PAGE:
Eras Poke & Fidelis E Satriastanti
Kupang. The regional environmental management agency in East Nusa Tenggara
The Montara oil well, which is located in Australian waters, began spewing a
reported 400 barrels of oil a day into the ocean on Aug. 21, creating an oil
slick at least 100 times the size of Sydney Harbor. The well, which is
operated by Thailand’s PTT Exploration and Production Australasia, is
located about 700 kilometers west of Darwin.
More than two months after the oil spill started, efforts to stop the leak
have yielded little result, with oil now spreading to at least 6,000 square
“Water samples we took on Oct. 10 tested positive for oil suspected to have
come from the Montara oil field,” said Oematan, the head of the agency,
which is also known as the BPLHD.
He added that the samples had been taken from the waters off Kolbano Beach
in Kualin village, South Central Timor district.
Oematan said the agency conducted further tests on Friday to determine the
spread of the oil in the Timor Sea. Samples were taken from four locations,
two in the southern part of Rote Island, near Ashmore Island, and two in the
waters off Kolbano.
The agency, he said, had reported the results to East Nusa Tenggara Governor
Frans Lebu Raya, as well as to the Environmental Management Center in
Denpasar, because the issue involved both Australia and Indonesia.
Oematan said his agency was awaiting the results of meetings on the issue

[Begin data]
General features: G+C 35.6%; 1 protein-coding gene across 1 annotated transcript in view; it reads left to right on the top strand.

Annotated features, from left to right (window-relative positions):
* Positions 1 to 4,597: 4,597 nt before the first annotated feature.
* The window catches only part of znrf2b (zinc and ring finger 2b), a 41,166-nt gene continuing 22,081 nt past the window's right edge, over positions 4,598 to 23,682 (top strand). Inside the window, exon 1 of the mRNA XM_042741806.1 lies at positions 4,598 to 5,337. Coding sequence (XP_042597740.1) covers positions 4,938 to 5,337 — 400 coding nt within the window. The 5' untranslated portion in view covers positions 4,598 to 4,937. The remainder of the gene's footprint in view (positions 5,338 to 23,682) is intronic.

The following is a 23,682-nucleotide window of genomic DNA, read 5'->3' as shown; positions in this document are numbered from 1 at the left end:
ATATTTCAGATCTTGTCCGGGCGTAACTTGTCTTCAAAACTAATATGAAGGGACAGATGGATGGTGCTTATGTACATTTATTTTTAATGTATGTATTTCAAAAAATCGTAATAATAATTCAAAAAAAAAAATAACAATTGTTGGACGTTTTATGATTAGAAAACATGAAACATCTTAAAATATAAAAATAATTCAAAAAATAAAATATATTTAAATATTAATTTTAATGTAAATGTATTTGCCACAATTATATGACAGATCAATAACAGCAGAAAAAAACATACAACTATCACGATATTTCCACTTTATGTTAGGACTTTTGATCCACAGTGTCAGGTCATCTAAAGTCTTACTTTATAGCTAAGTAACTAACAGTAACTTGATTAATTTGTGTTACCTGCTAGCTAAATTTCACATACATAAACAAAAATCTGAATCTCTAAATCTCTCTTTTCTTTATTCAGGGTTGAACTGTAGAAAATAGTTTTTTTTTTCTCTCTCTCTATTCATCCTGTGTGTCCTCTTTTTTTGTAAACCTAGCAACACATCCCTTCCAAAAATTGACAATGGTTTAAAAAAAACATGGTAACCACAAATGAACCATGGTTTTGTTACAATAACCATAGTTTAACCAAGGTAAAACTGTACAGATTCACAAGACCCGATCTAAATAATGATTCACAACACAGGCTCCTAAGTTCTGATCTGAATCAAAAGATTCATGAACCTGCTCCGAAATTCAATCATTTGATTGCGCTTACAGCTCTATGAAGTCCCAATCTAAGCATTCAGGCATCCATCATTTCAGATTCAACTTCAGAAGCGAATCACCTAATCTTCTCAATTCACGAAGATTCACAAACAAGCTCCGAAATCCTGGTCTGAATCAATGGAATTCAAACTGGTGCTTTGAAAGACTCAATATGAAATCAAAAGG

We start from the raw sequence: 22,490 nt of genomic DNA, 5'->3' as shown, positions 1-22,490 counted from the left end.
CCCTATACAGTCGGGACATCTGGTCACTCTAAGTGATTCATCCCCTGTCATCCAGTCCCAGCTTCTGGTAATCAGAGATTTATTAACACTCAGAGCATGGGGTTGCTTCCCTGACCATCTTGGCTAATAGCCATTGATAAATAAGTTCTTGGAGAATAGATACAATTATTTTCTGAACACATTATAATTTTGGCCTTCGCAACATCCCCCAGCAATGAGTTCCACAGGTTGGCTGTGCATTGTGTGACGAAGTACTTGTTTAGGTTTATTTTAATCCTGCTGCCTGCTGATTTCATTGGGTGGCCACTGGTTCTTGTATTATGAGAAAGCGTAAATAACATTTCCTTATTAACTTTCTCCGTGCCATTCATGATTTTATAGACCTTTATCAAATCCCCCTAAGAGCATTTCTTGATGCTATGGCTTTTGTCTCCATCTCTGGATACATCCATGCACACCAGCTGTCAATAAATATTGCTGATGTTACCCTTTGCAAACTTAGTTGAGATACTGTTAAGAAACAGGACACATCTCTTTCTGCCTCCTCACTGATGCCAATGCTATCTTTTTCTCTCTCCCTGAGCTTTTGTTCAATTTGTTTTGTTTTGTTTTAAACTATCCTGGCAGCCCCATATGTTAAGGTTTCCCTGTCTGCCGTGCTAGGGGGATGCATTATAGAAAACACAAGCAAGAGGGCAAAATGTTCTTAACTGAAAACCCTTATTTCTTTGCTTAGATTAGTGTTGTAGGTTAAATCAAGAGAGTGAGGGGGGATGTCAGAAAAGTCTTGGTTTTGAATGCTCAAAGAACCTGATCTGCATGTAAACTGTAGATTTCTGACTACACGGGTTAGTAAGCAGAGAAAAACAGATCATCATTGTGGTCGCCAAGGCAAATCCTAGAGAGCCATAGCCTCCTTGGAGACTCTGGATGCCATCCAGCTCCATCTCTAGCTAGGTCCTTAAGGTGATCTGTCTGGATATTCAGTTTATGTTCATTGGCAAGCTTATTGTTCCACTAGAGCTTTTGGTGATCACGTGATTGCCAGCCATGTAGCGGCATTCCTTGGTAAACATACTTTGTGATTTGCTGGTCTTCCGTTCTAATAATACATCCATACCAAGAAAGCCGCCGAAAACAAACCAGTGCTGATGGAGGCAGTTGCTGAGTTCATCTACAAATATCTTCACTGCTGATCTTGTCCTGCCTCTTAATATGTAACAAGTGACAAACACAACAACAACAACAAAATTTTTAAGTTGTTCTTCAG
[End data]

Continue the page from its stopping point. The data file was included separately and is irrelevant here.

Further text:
between the central government in Jakarta and the provincial government.
In its report, he said, the agency recommended further investigation of the
source of the pollution off Kolbano Beach. It also called for the government
to set up a team that could respond to the spill, and establish an early
warning system in case the oil continued to spread in Indonesian waters.
Oematan said that if left unattended, the Montara oil spill could harm
marine life in the country’s waters, especially in the Timor Sea. He said
the threat posed by the spill required the central government in Jakarta to
cooperate with Australia to manage the problem.
The Directorate of Marine Transportation at the Ministry of Fisheries and
Maritime Affairs began monitoring pollution levels in the Timor Sea on Oct.
23 to determine the severity of the problem after local fishermen reported
finding clumps of crude oil in the country’s Exclusive Economic Zone.
Rote Ndao district head Leonard Haning said he had received information that
fishermen from Rote and Kupang districts had discovered hundreds of dead
fish in Indonesian waters.
He said that in response, his office had ordered the fishermen not to offer
the dead fish for consumption, pending the results of an investigation by a
team of experts from the Directorate of Marine Transportation.
Meanwhile, Riza Damanik, secretary general of the Fisheries Justice
Coalition (Kiara), urged the government to send a letter of protest to the
Australian government over the oil spill.
“A letter of protest would be a diplomatic step taken by the government of
Indonesia to urge the Australian government to accept responsibility for its
neglectful handling of marine pollution,” Riza said.
“Since the incident occurred in the transboundary part of the sea where
maritime borders are not recognized, it would also be a good idea to write
to a world organization like the UN,” he added.